“Only processed forms of cannabis products would be legal for patients to posses under the latest version of SB1182. These include cannabis-infused edibles, oil-based extracts, tinctures, and salves. Whole plant cannabis (the dried, cured raw flowers) would remain illegal and available only underground. Patients who use raw cannabis would still be at risk of arrest and prosecution.” (Ibid)

So…no tea.  Just brownies. Or you could put it on your skin, like a lotion – which doesn’t do a damn thing.  Hey, you can get hemp lotion in Walmart now, you morons!

NORML goes on to add:

“Other problems with the new SB1182 include: Extremely high licensing fees and overly excessive background check requirements for providers; limiting patients to a 30-day supply of cannabis products but not defining what amounts constitute that supply; and forbidding patients from altering their medicine. This means patients cannot utilize any whole plant material to make their own oil extracts, concentrates, or edibles – all of which are perfectly safe to do.”

Whoops! Ok, brownies are still in, but only if the patient doesn’t make them.  Geez.

They also cut the list of qualifying illnesses from 47 to just 10:

“The ten qualifying conditions under the version of SB 1182 that passed the Senate are: cancer, epilepsy and seizures, ALS, cachexia/wasting syndrome, Parkinson’s disease, traumatic brain injury and postconcussion syndrome, MS, Spinocerebellara Ataxia (SCA), PTSD, and severe fibromyalgia.” (“Pennsylvania Medical Cannabis Bill Gutted and Passed by Senate 42-7”, National Marijuana Info.Org website, 10/2/2014)

PTSD would be a nod to the large veterans’ lobby here, ‘wasting syndrome’ is a “see? we didn’t forget AIDS patients” PR move, and…fibromyalgia?  You’re kidding, right?  I have no idea why that’s in there, unless it’s to shut up politicians’ relatives who bitch about it all the time, maybe?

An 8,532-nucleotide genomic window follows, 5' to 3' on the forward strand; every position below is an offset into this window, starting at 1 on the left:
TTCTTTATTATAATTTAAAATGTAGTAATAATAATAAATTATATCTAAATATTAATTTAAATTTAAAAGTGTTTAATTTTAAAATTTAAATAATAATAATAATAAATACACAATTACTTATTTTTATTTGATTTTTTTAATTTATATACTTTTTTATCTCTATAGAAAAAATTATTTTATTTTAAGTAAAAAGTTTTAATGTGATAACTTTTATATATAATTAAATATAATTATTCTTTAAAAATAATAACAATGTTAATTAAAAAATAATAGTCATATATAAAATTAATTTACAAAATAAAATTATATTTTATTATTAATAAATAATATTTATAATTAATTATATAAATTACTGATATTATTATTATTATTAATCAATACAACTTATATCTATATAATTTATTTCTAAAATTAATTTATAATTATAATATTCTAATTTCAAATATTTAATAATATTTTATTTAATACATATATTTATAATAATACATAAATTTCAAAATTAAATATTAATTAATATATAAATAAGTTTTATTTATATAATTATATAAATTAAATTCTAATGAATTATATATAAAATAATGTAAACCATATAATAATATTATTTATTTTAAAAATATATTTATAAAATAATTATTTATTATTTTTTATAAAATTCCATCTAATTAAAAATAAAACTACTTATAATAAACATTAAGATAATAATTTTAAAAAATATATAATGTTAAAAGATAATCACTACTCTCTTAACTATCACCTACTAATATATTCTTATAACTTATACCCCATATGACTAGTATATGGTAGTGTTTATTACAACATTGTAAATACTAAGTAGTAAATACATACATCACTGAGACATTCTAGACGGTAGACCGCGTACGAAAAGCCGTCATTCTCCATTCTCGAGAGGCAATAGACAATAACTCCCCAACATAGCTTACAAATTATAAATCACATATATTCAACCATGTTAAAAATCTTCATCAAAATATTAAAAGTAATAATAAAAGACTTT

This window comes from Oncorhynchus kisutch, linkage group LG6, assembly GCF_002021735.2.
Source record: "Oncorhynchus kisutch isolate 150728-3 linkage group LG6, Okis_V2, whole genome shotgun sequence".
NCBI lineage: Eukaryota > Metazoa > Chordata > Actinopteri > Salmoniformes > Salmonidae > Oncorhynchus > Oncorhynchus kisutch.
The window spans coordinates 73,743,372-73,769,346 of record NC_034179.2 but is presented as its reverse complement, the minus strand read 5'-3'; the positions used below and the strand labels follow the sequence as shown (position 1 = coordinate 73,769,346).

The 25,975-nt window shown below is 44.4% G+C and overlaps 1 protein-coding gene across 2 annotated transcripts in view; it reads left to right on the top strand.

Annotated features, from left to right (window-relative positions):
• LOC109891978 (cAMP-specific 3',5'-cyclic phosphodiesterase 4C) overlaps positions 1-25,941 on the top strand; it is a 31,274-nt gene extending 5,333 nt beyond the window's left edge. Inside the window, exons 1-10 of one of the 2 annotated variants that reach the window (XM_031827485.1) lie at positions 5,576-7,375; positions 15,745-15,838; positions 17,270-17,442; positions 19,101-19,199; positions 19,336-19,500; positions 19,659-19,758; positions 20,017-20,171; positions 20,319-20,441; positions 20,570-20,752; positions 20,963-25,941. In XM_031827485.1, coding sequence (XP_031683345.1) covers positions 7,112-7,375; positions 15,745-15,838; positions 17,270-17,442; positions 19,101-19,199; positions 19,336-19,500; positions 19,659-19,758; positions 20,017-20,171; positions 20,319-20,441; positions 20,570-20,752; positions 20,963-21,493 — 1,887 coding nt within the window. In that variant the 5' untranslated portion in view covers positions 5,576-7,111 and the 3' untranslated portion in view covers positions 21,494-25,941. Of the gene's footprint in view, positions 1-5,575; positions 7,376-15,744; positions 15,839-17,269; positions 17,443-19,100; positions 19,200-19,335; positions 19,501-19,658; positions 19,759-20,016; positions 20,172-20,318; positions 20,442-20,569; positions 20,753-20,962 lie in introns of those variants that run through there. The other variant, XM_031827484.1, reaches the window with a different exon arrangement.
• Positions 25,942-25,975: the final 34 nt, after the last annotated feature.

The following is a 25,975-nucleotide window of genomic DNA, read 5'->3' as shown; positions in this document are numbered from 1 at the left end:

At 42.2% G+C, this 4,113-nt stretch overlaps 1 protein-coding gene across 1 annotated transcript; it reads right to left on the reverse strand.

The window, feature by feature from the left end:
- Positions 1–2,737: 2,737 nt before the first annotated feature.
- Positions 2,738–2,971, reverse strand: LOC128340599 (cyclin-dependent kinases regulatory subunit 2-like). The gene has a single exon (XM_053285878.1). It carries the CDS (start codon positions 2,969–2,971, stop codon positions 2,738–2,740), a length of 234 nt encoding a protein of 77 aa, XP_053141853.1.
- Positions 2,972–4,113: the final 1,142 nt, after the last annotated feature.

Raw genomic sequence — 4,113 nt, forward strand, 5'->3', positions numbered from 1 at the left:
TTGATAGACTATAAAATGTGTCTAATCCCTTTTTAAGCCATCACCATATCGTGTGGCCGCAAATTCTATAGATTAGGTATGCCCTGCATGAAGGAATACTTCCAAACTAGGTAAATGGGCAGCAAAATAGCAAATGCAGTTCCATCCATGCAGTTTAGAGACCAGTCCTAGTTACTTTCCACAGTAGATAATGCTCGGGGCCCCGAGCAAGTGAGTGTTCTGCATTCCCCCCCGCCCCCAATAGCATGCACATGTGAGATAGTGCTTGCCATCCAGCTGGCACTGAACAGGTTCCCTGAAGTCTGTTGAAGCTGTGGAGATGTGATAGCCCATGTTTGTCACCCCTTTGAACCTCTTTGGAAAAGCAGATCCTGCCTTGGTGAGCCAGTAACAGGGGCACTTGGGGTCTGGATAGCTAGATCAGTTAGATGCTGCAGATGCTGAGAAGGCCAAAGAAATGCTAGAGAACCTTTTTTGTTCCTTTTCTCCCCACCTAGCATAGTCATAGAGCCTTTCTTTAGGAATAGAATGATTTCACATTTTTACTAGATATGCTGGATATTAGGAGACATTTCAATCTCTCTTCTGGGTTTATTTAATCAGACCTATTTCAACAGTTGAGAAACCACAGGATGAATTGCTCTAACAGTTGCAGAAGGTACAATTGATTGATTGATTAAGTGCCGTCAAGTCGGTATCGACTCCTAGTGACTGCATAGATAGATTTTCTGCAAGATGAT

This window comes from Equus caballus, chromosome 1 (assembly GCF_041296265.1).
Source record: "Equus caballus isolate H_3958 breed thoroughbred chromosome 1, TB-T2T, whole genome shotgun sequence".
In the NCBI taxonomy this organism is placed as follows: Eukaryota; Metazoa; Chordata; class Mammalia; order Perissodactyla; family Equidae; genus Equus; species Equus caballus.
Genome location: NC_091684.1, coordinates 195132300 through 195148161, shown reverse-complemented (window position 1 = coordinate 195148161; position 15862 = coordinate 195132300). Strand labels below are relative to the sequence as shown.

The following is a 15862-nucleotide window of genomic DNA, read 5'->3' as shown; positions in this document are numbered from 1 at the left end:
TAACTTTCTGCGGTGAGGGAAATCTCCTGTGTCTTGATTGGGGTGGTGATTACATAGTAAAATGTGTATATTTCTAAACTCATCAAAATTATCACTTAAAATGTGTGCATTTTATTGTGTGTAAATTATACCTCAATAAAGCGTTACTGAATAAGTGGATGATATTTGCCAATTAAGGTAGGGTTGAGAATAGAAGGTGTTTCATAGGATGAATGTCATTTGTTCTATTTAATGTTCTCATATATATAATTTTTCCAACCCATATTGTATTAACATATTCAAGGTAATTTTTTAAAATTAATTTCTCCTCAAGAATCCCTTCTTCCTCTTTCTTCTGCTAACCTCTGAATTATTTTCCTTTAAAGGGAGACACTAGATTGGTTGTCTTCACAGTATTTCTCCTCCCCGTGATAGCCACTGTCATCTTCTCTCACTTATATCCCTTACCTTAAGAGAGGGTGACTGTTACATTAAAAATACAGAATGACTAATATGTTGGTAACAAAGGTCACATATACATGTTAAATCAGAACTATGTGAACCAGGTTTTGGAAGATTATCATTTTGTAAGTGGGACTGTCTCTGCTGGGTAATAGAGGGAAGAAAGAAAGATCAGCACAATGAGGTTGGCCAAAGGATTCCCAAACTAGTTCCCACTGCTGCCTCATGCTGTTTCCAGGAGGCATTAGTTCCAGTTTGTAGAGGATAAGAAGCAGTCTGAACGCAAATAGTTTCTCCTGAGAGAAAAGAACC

Fibromyalgia is more painful than AIDS?  I don’t think so.  Is it more painful than lupus or other autoimmune diseases?  I don’t think so.  ALS and Parkinson’s are included but not MS?

Is this the old ‘squeaky wheel gets the grease’ thing, and people with these diseases just happen to push a little harder and yell a little louder?  Or is it maybe that the people who wrote the bill have relatives with these diseases?  Whatever the case, it ignores science and is really unfair.

Take neuropathic pain, for example.  That’s ‘nerve pain’.  Anyone who has ever had sciatica knows that burning, sharp pain that seems to come and go at will,  It’s common in diabetes and AIDS, too.  It usually isn’t helped by gabapentin (hello, fibromyalgia patients, this drug works for you).  There is a lot of research indicating that marijuana eases neuropathic pain:

“Cannabis for Treatment of HIV-Related Peripheral Neuropathy”, University of California, San Franciso, 2007, study published in Neurology, and reported by the Center for Medicinal Cannabis Research.

“Low-Dose Vaporized Cannabis Significantly Improves Neuropathic Pain”. National Center for Biotechnology Information, National Institute of Health (yes, folks, that’s our gov’t agency) website, 2/14/2013.

Those are just 2.  There are many, many others, and not just in the US but in Canada and the UK also.  You can Google “Cannabis and Pain” and find many examples of studies.  So why isn’t it included?

This is why, I think, it’s best to let someone’s doctor decide if medical marijuana is appropriate for his/her patient, not legislators.  I can tell just by this list that those decisions by legislators are not based on science, but maybe some emotional appeals and/or cronyism and/or PR moves.

Medical treatment should not be based on that.  Nor should it be successfully opposed by a bunch of profit-driven, unproven businesses (ie, treatment centers), whose only interest, again, is not in patient care but in money.  If marijuana is legalized, treatment centers won’t be able to expand, unless they actually want to push the “caffeine addiction” and “tobacco addiction” diagnoses just added to the DSM-V.

I don’t doubt that, when they find an ad agency that can manipulate the public into thinking that people need treatment programs to quit coffee and cigarettes, they will expand into those areas.   Bad news for another unproven sacred cow – AA.  Those folks live off coffee and cigarettes.